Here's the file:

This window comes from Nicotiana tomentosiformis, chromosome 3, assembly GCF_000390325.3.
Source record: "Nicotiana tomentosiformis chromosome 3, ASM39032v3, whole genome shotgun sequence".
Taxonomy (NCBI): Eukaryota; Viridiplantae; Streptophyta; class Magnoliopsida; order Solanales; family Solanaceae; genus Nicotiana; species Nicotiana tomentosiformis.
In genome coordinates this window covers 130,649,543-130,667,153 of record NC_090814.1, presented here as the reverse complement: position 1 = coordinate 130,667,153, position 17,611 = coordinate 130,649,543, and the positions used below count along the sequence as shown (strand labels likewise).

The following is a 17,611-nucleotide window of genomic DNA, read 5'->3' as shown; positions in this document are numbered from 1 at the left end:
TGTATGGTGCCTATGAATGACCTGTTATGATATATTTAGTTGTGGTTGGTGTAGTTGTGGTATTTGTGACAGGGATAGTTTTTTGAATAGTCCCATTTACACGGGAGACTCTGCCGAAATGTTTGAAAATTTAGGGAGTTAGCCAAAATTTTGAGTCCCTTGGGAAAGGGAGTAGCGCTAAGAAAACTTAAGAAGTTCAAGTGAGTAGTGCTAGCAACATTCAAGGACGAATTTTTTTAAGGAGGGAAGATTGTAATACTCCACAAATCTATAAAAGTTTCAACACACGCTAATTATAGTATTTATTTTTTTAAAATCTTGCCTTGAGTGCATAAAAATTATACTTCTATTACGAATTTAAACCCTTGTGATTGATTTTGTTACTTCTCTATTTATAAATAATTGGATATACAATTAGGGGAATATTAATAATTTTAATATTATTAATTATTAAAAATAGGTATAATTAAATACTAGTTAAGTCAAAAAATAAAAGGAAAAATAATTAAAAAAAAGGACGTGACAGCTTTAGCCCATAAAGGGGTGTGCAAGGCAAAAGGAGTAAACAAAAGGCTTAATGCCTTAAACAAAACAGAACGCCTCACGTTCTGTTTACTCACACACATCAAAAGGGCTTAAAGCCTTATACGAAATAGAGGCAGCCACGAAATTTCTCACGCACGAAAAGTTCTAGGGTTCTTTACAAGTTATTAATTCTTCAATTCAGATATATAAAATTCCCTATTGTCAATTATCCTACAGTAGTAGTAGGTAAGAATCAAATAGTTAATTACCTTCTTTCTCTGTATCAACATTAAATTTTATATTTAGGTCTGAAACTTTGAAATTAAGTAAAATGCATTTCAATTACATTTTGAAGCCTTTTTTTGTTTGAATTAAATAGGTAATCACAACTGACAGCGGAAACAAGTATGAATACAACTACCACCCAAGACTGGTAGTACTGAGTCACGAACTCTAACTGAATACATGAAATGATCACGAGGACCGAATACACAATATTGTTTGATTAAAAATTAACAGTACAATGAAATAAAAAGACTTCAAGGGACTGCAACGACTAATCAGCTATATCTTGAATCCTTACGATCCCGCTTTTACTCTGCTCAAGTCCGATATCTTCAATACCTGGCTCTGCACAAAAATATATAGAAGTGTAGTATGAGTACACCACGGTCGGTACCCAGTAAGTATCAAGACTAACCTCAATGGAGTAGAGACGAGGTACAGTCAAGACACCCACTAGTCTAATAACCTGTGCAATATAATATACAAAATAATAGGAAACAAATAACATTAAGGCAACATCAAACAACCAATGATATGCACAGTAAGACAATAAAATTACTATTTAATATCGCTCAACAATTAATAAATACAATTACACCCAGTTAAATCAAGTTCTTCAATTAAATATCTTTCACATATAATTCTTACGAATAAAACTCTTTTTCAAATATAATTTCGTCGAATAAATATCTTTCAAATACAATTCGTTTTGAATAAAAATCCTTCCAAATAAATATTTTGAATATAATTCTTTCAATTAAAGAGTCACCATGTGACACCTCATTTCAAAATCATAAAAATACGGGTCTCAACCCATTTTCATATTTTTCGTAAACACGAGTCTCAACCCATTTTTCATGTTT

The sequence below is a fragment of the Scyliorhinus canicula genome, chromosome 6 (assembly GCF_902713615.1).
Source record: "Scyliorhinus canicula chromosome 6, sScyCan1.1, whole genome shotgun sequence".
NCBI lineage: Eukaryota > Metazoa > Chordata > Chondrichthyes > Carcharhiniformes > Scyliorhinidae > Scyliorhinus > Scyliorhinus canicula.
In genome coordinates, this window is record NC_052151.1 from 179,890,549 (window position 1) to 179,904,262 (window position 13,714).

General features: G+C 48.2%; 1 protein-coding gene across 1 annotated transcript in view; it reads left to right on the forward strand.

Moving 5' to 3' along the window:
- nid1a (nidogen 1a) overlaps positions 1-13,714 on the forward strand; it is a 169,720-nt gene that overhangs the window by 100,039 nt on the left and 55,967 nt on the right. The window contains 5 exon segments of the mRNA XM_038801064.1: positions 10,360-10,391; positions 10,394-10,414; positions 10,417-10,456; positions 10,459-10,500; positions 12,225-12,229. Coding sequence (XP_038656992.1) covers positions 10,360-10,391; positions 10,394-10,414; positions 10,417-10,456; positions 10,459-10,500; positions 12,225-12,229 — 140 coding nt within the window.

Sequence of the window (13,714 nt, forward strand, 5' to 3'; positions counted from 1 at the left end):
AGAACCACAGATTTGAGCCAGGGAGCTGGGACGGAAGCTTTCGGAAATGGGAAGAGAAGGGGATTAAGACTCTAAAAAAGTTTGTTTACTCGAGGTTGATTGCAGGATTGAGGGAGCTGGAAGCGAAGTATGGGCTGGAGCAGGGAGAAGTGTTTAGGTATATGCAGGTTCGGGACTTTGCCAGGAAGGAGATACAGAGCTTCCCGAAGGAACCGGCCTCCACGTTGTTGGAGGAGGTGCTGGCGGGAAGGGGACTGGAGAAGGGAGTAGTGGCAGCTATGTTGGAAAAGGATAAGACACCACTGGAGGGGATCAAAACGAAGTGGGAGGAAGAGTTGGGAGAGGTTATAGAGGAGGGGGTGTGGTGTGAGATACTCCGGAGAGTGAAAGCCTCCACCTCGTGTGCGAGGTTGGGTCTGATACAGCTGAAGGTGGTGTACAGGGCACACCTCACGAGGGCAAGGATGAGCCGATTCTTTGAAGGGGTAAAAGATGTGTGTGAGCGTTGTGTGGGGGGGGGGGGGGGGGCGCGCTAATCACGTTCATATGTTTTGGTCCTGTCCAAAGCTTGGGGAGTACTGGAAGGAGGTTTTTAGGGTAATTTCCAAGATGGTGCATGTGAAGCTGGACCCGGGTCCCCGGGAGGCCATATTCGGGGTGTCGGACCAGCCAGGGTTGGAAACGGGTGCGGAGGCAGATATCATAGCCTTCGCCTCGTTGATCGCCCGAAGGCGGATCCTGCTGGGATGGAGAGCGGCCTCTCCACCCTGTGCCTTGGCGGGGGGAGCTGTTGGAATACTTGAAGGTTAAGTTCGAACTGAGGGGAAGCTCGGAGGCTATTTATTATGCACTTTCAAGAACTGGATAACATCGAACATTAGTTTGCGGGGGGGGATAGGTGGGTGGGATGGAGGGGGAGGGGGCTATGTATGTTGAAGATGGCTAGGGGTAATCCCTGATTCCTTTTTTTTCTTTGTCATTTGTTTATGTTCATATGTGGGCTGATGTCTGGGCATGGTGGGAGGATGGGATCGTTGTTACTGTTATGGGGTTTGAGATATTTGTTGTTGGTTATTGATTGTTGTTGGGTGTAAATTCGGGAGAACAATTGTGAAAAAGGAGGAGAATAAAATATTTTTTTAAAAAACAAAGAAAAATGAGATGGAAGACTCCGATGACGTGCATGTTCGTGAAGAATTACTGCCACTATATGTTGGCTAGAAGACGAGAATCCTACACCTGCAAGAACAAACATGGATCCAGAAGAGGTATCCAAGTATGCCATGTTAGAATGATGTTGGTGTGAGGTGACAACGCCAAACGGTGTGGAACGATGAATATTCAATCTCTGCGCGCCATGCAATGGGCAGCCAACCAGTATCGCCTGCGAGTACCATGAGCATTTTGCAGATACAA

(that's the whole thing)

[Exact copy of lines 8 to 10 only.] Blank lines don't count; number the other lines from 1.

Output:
Source record: "Scyliorhinus canicula chromosome 6, sScyCan1.1, whole genome shotgun sequence".
NCBI lineage: Eukaryota > Metazoa > Chordata > Chondrichthyes > Carcharhiniformes > Scyliorhinidae > Scyliorhinus > Scyliorhinus canicula.
In genome coordinates, this window is record NC_052151.1 from 179,890,549 (window position 1) to 179,904,262 (window position 13,714).